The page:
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WriteOut of Her Mind

by Kelly Waterhouse




Winner

One awesome holiday down and one epic holiday to go, and then the truth sets in: it’s all downhill from here, kids.

I’m kidding. It’s all uphill.

But let’s not be distracted by what the future may or may not hold. It’s party time. New Year’s Eve is next and it looks like my plans to celebrate it in a mountain chalet in Whistler have been dashed. (I don’t ski, but I aspire to be a ski bunny because you have to have goals).

Instead, I’ll be ringing in the new year at home. This is because I did not win the lottery, despite receiving a Christmas stocking full of festive instant win cards, or as I think of them, instant sorry-about-your-luck cards.

The cards were given to me more in jest than in any hopeful sincerity that I’d win.

The Carpenter knows I do not like scratch and win lottery tickets, so every Christmas, without fail, he gets me a gift packet full of them. I don’t care if it is a crossword game or a match the impossible-to-read symbols or numbers, or worse, Bingo, I don’t want to play.

It’s a crapshoot. It’s a temptation fraught with disappointment. It’s like your wedding night if your wedding night were a scratch and win ticket. (Oh right, your wedding night was wild and passionate. Sure thing.)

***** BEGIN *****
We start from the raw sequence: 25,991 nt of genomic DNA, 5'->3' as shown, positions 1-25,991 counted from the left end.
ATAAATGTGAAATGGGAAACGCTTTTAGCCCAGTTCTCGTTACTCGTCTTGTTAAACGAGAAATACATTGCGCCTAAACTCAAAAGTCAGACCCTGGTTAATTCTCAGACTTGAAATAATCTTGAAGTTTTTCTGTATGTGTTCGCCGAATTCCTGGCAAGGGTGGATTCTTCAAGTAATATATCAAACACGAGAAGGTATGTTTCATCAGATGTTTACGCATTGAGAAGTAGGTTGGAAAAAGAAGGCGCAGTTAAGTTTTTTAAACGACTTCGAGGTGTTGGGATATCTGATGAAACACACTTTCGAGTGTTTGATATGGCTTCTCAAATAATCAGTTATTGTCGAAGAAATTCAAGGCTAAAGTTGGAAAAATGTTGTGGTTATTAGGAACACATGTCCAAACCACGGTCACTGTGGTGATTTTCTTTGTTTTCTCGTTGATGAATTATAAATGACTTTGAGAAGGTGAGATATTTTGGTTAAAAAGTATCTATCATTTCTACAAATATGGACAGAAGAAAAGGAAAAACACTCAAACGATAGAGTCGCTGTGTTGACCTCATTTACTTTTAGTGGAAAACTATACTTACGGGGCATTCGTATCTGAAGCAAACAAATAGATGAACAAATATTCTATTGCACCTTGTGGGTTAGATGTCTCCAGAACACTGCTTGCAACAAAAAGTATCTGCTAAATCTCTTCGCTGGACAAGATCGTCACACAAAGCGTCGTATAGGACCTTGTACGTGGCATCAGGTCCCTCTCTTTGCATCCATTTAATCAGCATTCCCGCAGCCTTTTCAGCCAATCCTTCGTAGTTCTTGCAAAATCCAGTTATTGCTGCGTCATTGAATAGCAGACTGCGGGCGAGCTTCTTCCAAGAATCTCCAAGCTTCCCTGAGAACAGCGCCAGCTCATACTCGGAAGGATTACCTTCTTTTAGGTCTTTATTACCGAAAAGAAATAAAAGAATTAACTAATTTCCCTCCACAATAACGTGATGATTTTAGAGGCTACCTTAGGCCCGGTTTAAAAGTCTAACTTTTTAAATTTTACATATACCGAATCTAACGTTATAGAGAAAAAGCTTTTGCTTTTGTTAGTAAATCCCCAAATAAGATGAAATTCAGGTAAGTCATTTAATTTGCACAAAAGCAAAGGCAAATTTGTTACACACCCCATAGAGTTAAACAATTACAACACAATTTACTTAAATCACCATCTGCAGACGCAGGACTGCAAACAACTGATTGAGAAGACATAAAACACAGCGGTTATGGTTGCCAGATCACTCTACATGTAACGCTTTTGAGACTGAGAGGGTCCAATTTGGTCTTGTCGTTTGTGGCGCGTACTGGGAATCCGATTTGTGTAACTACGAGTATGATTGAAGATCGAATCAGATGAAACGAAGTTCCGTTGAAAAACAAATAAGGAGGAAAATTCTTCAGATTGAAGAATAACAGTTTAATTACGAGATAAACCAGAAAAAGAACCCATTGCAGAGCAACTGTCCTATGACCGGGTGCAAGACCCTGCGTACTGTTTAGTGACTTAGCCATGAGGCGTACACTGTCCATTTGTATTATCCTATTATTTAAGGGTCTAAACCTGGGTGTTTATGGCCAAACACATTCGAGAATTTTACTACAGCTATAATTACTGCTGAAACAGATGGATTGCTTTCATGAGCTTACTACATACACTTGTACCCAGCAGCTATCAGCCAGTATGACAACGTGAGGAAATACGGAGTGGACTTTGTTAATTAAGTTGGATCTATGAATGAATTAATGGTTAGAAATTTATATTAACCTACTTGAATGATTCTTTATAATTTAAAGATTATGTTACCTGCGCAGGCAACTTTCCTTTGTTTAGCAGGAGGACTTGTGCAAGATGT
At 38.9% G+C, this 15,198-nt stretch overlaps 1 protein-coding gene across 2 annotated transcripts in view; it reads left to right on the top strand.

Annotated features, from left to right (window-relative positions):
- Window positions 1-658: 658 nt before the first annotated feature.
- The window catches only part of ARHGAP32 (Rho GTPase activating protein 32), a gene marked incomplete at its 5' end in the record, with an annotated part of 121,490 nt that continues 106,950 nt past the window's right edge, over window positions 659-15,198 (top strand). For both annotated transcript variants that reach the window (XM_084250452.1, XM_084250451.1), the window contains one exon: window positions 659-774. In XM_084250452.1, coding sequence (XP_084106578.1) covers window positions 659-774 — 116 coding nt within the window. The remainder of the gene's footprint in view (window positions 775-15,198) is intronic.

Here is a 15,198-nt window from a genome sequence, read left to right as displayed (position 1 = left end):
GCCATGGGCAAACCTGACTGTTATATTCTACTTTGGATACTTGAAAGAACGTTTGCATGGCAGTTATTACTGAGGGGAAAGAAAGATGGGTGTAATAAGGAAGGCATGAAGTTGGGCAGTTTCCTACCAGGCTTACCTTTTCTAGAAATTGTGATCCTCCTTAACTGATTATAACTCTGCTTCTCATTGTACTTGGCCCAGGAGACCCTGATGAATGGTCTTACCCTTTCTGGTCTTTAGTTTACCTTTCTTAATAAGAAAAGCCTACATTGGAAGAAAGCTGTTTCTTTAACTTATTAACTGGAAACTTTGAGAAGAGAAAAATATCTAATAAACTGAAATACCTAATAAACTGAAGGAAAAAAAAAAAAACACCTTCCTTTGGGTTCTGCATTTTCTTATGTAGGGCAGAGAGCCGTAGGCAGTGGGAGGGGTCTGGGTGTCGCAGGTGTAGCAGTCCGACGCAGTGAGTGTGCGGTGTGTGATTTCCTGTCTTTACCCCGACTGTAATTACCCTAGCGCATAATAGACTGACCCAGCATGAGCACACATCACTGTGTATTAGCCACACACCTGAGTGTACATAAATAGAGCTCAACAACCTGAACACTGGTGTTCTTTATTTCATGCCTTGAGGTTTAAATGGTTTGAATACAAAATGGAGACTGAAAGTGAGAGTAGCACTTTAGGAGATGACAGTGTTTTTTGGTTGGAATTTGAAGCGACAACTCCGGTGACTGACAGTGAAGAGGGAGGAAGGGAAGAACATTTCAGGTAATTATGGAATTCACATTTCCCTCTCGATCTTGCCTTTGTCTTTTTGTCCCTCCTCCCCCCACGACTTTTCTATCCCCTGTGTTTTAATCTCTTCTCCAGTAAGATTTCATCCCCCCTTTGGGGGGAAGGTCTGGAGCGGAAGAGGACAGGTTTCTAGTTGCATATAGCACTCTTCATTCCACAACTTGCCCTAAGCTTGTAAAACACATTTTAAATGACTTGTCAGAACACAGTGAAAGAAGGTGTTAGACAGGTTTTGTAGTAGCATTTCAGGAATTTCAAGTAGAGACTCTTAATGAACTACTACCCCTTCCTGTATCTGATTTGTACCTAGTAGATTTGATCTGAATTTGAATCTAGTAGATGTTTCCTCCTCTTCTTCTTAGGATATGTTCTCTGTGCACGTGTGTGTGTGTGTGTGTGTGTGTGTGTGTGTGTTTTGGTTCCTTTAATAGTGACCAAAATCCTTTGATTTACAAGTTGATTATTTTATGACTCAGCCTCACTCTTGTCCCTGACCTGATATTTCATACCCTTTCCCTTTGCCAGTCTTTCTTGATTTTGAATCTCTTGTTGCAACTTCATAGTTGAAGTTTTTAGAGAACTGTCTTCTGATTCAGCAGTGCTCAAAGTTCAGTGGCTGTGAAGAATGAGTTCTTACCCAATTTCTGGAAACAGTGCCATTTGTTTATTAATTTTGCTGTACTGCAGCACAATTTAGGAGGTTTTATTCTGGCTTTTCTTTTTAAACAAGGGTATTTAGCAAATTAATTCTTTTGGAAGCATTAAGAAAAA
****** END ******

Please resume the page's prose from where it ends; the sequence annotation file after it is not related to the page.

Every Christmas, as the relatives gather around the Christmas tree for the annual gift exchange, the Carpenter stands up and hands out the instant win gift packs like he’s dealing poker cards. He loves it. In his eyes, he is Willy Wonka handing out the golden ticket. Delusional. But everyone who receives them seems as genuinely excited as he is.

Not me, though. I don’t like “maybe” gifts. Did I win? Maybe. Argh. Stuff it. I know my Visa bill is thick come January. Am I going to win some cash or not? It’s that simple. The most I ever won was a free ticket to further increase my hopes that I too could go to Whistler and apres-ski, without having to pre-ski or actual-ski. I’ve never been to Whistler, so draw your own conclusions.

The not winning infuriates me, but it’s also the impossible task of scratching off those teeny-tiny grey patches. Even with bifocals and a lucky penny, I cannot manage to clear off the squares. It makes me tense. I want to go rogue and scratch the whole playing field.

Everyone around me starts scratching like my dog that one summer she got fleas. They hunch over their cards creating a dust pile of grey smudge on the edge of their cards. My favourite moment is when they casually blow the grey smudge off the cards, or flick it off with the back of their hands, sending flecks of it into the atmosphere like it’s no big deal. Nobody says a word. There is always one joker who gets the grey stuff all over their clothes and then stands up and shakes it off onto the furniture, the floor and the tray of holiday hors d’oeuvres. It’s disturbing.

You know what isn’t disturbing? Spending New Year’s Eve in a chalet on Whistler mountain. I’ll pass my lottery cards to the Carpenter so he can scritch-scritch-scritch to his heart’s content. Besides, he has to split the winnings either way, so have at it. 

Happy New Year, everyone.

 

 

Vol 50 Issue 52

 
 

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